Are you on Mac or Linux? Then you're fine. But for Windows users, there's some bad news. At the time of writing this article, Bun doesn't work on Windows. This is on their roadmap. Although you can build from source on Windows, only the engine is supported at this time.

In version 1.x, Bun doesn't support Windows. WSL gives you an opportunity to try it out.

Instead, you can take a look at how it works by using Windows Subsystem for Linux (WSL). The installation instructions here are for Linux/Mac/WSL. They should be identical. To get started, open a console. In order to use the installer, you must have unzip installed. You can get started; just install unzip:

$ sudo apt-get install unzip

Once that's installed, you can install it with curl:

$ curl | bash

That's it. You can check to see if it's installed by using:

$ bun -v 

If you can see the version, you're all set. Let's see how you could use Bun.

Using Bun

Now that you have Bun installed, you want to use it for work. Let's walk through an example.

Creating a Project

Bun doesn't require anything special for creating a new project. It has the equivalent of npm init called bun create:

$ bun create astro

What it really does is try to call:

$ bunx create-astro

The bunx command is the equivalent of npx from npm. This means that bun create adopts most of the create project systems that are already being used with npm and yarn. This means that you can create common project types, like so:

$ bun create vue
$ bun create react-app
$ bun create svelte
$ bun create astro

To be clear, this isn't as much about Bun supporting these frameworks, but, instead, it's about it leveraging what you're already doing. You don't have to create your projects with Bun in order to use Bun. You'll see later on in this article how to use it with existing projects.

You don't have to create your projects with Bun in order to use Bun.

Managing Dependencies

One of the places I see myself using Bun a lot is to manage dependencies. The speed of it makes it really compelling for larger projects. Although this is a one-time thing for a lot of cases, I could see it being used in CI servers to improve build performance. For example, for a standard Vue app, you can just use bun install (or just bun i):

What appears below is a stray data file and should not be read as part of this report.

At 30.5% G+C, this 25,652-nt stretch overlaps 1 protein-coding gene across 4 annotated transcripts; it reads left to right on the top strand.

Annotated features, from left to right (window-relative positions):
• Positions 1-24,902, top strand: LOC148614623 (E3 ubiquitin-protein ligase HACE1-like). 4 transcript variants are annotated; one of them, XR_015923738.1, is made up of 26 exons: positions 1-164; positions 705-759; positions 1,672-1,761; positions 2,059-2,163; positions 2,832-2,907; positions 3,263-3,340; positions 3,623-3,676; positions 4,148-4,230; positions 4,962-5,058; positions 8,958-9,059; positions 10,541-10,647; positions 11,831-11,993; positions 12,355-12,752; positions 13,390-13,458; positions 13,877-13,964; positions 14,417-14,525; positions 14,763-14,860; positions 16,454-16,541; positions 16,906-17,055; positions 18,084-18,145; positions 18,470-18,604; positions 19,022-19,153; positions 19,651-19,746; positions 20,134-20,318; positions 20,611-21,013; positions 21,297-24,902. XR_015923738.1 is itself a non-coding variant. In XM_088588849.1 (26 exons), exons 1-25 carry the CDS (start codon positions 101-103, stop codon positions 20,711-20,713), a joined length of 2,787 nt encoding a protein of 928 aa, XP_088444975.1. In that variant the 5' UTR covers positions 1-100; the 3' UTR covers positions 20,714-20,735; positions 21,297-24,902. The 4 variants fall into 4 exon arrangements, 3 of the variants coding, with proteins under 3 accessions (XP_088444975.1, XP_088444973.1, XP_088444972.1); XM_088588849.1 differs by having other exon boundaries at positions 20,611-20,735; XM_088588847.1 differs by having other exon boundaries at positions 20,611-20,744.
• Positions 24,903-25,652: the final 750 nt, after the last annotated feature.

$ bun install
bun install v1.0.7 (b0393fba)
 + @tsconfig/node18@18.2.2
 + @types/jsdom@21.1.4
 + @types/node@18.18.7 (v20.8.9 available)
 + @vitejs/plugin-vue@4.4.0
 + @vitejs/plugin-vue-jsx@3.0.2
 + @vue/test-utils@2.4.1
 + @vue/tsconfig@0.4.0
 + jsdom@22.1.0
 + npm-run-all2@6.1.1
 + typescript@5.2.2
 + vite@4.5.0
 + vitest@0.34.6
 + vue-tsc@1.8.21
 + pinia@2.1.7
 + vue@3.3.7
 + vue-router@4.2.5

I especially like that it shows (in a concise way) what packages were installed (as well as if newer versions are available). Instead of a package lock file that npm creates, it has its own lock format, as shown in Figure 1.

Figure 1: The Bun lock file
Figure 1: The Bun lock file

This behavior is identical to how yarn and npm work. You can install a new package like so:

$ bun i tailwindcss autoprefixer postcss
bun add v1.0.7 (b0393fba)
   installed tailwindcss@3.3.5 with binaries:
      - tailwind
      - tailwindcss
   installed autoprefixer@10.4.16 with binaries:
      - autoprefixer
   installed postcss@8.4.31
 68 packages installed

One thing to note is that the install behavior is for compatibility with npm; in Bun you'd normally use bun add (or just a):

$ bun add tailwindcss autoprefixer postcss
$ bun a tailwindcss autoprefixer postcss

I like that they've separated these processes into two named subcommands.

To remove a package, you can use the bun remove (or bun rm) command:

$ bun remove postcss
$ bun rm postcss

And to update package or packages, the bun update command:

$ bun update
$ bun update tailwindcss

You can update the project or individual packages. Note that bun update and bun upgrade are completely different commands. The bun upgrade command is specifically about upgrading Bun itself.